Counting the Birds


Getting a true census of wildlife populations is very difficult to do with natural free ranging animals.

First, most study areas are too large to ensure that no individual animal enters or exits the area during a survey. Second, various circumstances, including the unpredictable behavior of wildlife, the density of vegetation and observer fatigue, typically results in some birds within the survey area being missed.

In 2011, the refuge began utilizing the Distance Sampling method to estimate the population of the whooping cranes within a survey area. Distance Sampling has been used with many other rare and endangered wildlife populations, including fin whales, Karner blue butterflies and raptors. This method includes flying along transect lines set at specific distances within the survey area. From these transect lines, biologists count the individuals within each group of cranes and mark their GPS location. The data collected is used to determine the population within the surveyed area. The wintering grounds survey area included 140,000 acres on and around the Aransas National Wildlife Refuge.

In previous years, the refuge’s aerial surveys attempted to count every individual bird. Since 1941, the population has grown an average of 4.6% every year making it more difficult to count each bird. This is especially true when the birds are widely distributed.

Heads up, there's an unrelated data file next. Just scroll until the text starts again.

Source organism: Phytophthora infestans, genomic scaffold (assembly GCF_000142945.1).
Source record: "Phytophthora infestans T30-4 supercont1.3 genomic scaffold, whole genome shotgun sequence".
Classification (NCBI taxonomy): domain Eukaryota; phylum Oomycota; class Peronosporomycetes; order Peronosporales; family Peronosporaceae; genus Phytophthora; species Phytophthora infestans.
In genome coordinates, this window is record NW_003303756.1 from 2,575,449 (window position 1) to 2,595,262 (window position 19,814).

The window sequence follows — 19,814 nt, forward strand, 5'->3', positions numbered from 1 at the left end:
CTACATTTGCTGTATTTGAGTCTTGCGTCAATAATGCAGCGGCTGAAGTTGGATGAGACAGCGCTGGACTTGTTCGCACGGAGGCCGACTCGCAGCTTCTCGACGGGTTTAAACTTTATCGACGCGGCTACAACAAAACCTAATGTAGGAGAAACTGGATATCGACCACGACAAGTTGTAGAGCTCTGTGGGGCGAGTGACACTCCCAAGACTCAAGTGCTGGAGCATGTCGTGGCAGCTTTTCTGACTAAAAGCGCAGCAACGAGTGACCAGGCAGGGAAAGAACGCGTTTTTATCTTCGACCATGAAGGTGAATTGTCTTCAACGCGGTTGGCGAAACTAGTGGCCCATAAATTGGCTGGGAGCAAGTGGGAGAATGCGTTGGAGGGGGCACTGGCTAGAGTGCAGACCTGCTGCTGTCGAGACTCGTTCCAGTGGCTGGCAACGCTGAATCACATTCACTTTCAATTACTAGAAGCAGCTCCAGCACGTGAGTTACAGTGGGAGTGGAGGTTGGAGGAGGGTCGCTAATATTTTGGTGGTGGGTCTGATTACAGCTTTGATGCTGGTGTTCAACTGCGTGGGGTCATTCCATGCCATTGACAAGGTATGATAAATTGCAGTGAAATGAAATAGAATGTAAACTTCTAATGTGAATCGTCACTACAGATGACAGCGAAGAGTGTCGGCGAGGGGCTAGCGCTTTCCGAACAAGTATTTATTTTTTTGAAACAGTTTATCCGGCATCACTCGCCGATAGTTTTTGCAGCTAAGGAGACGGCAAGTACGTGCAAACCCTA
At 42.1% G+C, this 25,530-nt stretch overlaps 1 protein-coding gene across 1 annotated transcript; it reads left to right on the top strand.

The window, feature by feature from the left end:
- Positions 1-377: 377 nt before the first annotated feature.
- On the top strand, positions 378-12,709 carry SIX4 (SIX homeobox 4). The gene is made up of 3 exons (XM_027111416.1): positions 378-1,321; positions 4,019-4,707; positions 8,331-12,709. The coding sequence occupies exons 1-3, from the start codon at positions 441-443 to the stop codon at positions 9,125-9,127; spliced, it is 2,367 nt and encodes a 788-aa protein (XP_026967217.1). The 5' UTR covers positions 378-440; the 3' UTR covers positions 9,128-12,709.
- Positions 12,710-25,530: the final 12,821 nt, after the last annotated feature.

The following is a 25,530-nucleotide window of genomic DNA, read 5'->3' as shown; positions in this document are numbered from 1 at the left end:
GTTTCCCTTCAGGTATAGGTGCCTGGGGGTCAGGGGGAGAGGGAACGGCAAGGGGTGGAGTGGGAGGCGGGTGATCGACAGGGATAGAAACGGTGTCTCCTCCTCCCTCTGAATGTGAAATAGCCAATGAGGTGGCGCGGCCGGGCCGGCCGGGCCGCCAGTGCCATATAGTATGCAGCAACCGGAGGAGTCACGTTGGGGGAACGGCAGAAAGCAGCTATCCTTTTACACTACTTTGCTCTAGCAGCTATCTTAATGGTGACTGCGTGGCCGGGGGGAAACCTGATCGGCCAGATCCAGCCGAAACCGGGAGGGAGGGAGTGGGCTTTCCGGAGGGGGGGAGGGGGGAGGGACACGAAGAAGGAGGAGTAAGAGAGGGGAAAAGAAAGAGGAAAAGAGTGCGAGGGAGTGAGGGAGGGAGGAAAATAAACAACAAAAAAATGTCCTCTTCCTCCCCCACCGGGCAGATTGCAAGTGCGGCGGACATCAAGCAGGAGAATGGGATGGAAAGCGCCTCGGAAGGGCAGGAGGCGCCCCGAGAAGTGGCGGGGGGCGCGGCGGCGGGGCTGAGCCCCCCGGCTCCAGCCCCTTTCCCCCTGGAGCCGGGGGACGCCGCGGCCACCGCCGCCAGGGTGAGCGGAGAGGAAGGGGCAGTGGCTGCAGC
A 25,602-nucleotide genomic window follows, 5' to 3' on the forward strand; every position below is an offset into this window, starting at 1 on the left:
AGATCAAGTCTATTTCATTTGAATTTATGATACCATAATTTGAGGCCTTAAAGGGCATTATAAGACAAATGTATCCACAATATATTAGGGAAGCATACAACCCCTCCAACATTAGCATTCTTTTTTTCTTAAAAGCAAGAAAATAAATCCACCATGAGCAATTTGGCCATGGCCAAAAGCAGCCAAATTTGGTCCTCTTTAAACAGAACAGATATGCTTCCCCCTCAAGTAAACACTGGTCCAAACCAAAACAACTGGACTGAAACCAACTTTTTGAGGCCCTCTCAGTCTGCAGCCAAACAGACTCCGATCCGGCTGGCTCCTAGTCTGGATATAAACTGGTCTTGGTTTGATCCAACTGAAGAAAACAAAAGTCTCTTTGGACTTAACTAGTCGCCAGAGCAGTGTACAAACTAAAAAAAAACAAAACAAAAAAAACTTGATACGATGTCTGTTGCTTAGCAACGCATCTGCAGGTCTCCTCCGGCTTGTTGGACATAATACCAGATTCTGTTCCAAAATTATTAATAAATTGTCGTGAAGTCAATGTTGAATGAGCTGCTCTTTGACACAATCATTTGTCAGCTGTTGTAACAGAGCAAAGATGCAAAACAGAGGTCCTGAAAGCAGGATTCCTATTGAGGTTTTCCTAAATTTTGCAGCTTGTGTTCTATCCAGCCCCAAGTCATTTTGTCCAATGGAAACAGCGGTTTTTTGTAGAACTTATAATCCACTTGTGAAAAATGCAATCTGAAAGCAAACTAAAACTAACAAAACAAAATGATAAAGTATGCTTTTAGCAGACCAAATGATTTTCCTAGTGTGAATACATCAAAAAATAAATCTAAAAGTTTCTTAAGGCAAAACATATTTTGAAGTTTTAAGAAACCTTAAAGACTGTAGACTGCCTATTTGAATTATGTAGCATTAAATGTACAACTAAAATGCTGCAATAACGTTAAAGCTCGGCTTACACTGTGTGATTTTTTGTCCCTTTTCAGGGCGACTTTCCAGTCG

To standardize the search effort and increase the efficiency of how we collect the data, each survey is conducted by a pilot and two observers looking out different sides of the plane. Upon detecting a crane the observers record the bird’s location on a high-resolution satellite image using a touch screen laptop equipped with a wireless GPS.

To test the precision and bias of distance sampling, the refuge did some experimental surveys using a known number of whooping crane decoys. During September 2011, 104 whooping crane decoys were placed on the Blackjack peninsula on Aransas Refuge at randomly selected locations. The two observers on the surveys did not know the location nor the placement of the crane decoys. They conducted four surveys of the whooping crane decoys and each time the decoys were moved between surveys. The team of biologists did a statistical analysis of the four separate surveys in three different ways and came up with estimates of 111, 104 and 96 decoys, a range of +6.7% to -7.6%.

The analysis methods used during the 2011-2012 winter capitalized on the relationship between whooping cranes and the habitat they use. Protecting their habitat is one of the most important things that can be done for whooping cranes. Understanding the habitat whooping cranes prefer and where that habitat exists on the landscape can help guide management decisions and conservation efforts.

Learn more about the annual survey and scientific report here.